Thursday, October 18, 2012
Kenneth Lee’s ‘SWEET SPOT’ Hits Home
Kenneth Lee’s ‘SWEET SPOT’ Hits Home
by Michael T. Steffen
While reading through Kenneth Lee’s recent book SWEET SPOT, my reader’s eye couldn’t leave the poem on page 32, “Final Diagnosis”—wondering again and again what kind of weight and seriousness the collection might have taken on had this poem been the first and titular poem, so profound the implications of genuine self-examination presented by the opening strophes:
Biopsy, anterior cervix: Moderate Dysplasia
sent Katherine McCloud for a conization
(removal of the core while leaving the apple)
which may have prevented a possible cancer
but later was blamed for the miscarriage
of a possibly beautiful daughter.
At 9:15 one Tuesday morning
I had deemed her nuclei too densely packed,
their shapes somewhat irregular
and their chromatin too coarse and darkly staining.
So Mary Ann McCloud was never born.
Though Lee in fact is a pathologist and Professor of Pathology, and the poem may well be an honest confession, the potential reach it has as metaphor is breathtaking. As metaphor the poet, that microcosmic god of imagination, makes decisions on future life to be or not to be. And, what is more, in doing so, he comes much later in life to question those decisions, wondering—
Had they been a little less crowded,
a little smoother, a little more powdery-looking,
I might have called them “mildly dysplastic,”
avoiding the procedure, and Mary Ann
would now be the mother of three.
And maybe they would be, were I to look
at that slide again, after thirty more years
of looking at them.
Lee goes on to summarize his practice in the lab, moving from familiar to technical vocabulary, using anaphora to close the poem very aptly with a wide statement that generalizes the pains any of us take on our paths to better knowing:
Thirty more years
deciding what’s fine and what’s coarse,
what’s granular, smudgy, bubbly,
what’s myxoid or hyaline,
cuboidal, columnar or flat.
Thirty more years of honing this art,
of coming to know a thing by what it’s not.
Magnetized under this moment, much of the rest of the book, recalling pristine moments of a life richly allowed, fond and endearing, takes on more poignancy—might have served as a reminder, had he dispersed the handful of “medical” poems throughout the chronologically linear sequence, how those special moments of our lives forever share a border with death, which ultimately gives our lives their meaning.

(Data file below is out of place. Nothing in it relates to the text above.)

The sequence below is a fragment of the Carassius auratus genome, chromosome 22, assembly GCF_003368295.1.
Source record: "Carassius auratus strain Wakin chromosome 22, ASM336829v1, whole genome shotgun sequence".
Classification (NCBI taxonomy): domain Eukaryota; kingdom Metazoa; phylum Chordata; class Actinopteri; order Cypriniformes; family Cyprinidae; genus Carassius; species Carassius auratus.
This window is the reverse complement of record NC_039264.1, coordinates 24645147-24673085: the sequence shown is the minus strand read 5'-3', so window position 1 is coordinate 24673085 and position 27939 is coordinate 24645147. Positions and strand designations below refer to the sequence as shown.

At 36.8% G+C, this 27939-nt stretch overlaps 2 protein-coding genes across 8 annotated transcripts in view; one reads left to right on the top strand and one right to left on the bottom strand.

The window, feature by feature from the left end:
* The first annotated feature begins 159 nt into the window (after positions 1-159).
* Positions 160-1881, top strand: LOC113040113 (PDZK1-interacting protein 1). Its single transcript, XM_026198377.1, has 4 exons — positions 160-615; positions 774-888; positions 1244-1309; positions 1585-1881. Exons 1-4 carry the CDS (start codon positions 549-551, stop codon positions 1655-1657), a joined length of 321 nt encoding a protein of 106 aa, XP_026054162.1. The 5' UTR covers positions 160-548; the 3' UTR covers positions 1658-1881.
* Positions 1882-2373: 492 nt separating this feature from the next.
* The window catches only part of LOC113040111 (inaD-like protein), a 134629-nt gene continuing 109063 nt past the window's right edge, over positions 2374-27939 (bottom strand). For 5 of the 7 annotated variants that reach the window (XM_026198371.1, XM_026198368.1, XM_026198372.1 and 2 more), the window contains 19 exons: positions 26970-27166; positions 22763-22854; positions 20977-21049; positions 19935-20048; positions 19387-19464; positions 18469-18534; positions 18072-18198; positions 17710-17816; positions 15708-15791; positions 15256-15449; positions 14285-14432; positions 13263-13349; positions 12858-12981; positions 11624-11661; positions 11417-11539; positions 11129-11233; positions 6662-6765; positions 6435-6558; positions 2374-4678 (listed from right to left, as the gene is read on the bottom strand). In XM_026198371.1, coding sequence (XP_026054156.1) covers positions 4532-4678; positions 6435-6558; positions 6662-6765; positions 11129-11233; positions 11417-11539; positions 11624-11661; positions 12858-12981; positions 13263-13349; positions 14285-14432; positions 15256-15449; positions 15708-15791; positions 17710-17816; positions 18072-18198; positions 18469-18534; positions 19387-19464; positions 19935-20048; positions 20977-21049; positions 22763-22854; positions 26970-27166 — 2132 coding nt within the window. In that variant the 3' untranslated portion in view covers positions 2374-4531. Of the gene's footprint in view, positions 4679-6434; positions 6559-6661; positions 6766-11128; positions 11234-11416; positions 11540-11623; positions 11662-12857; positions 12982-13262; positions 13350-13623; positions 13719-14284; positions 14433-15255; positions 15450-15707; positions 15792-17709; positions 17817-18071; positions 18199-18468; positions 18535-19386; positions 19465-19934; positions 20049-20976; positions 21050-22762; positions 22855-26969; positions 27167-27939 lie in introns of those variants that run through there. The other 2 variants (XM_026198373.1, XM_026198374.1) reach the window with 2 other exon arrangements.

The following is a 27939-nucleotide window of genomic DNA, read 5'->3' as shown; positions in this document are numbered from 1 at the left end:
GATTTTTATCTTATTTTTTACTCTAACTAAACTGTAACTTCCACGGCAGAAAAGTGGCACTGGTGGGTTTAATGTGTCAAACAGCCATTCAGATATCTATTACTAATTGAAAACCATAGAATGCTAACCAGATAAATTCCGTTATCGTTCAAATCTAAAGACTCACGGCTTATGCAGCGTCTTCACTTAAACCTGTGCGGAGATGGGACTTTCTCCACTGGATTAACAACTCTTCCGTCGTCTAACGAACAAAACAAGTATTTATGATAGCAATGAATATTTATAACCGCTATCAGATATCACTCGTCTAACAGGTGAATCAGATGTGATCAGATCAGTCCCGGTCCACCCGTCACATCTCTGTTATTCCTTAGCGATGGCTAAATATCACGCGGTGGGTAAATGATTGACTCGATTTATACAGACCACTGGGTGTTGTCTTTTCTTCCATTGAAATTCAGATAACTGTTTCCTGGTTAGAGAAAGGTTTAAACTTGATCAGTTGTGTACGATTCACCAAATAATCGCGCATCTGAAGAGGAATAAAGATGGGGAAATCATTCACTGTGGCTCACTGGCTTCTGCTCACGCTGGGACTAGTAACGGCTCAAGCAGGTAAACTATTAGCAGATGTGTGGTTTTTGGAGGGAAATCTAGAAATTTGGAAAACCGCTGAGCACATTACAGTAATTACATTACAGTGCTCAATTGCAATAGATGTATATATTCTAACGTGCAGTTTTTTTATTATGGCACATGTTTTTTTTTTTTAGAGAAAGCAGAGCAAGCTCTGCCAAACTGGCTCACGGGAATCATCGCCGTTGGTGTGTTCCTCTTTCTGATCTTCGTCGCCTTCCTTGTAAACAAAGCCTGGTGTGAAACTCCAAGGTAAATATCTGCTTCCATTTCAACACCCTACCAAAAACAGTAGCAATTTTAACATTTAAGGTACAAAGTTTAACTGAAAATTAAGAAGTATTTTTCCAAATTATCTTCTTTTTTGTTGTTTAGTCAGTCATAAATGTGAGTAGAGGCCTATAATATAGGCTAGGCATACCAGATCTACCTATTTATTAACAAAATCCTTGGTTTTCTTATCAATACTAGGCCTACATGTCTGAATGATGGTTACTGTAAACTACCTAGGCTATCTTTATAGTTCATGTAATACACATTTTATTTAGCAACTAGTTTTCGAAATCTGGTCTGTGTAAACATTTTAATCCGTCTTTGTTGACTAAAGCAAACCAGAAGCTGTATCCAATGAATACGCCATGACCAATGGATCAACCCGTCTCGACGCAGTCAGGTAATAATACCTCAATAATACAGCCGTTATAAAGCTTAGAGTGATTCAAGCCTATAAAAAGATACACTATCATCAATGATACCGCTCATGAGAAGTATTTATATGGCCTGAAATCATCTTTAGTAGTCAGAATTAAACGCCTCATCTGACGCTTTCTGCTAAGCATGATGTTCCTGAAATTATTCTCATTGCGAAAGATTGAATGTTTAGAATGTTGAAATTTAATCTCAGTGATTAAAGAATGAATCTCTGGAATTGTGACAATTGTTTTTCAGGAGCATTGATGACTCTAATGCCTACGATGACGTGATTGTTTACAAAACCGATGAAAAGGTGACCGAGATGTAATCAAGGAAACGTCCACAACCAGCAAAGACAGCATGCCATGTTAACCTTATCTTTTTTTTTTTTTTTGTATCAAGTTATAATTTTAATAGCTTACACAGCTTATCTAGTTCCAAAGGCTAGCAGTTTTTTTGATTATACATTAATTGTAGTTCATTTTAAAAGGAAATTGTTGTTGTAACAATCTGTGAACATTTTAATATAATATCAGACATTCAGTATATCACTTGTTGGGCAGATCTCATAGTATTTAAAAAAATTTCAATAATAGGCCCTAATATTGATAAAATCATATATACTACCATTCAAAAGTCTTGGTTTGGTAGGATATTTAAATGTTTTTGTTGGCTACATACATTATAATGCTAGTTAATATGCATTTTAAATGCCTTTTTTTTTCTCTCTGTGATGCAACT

The title Lee has chosen, SWEET SPOT (not to be confused with the spot of joy on the cheek of Browning’s Duchess!) refers to the mid part of a baseball bat, that zero thick of the pine ideally a batter veers the bat into a pitch with, taken from the poem “Ground Rule Triple”
(page 11), another from the poet’s personal history:
That summer saw the end of pick-up stickball;
chasing the flies thenceforth was supervised.
So I learned to fear the flubbing of a grounder,
flailed at laughing fast-balls flying past.
But once one came in fat and I connected,
met it in the sweet spot, sent it a mile.
It bounced into the woods (we didn’t have a fence)
and they gave me a ground rule triple…
As the title for the book, symbolically this sweet spot associates, I think, with what we call the “soft spot” in one’s heart, the innocent fondness with which most of these poems go about reminiscing. To this extent, the poem chosen to open the book, “309 Griggs Avenue,” is both exemplary and charged with incipience, already displaying the poet’s familiar yet separate consciousness as a cosmogenic agent, or
…master of the linoleum.
I roam there with a wooden brindle cow,
a bright red fire truck, a small giraffe.
Like pale blue streams the liquid hours run…
The objects here so effortlessly placed from the poet’s childhood memory (cow, fire truck, giraffe, streams of hours) gleam associatively for nearly all there is surrounding any of us: providence, danger, endearment and the magic of time’s machinery.
Lee sustains this quality of consciousness throughout a book that demonstrates awareness of craft with keen turns of phrase. A home-made kite is “fractious,” ripples on a lake “nacreous,”
a Christmas tree with a Keatsian epithet “still-unravished.” A new bicycle’s fenders make “twin convex mirrors holding the whole neighborhood.”
SWEET SPOT by Kenneth Lee
can be purchased for $17.00
from Antrim House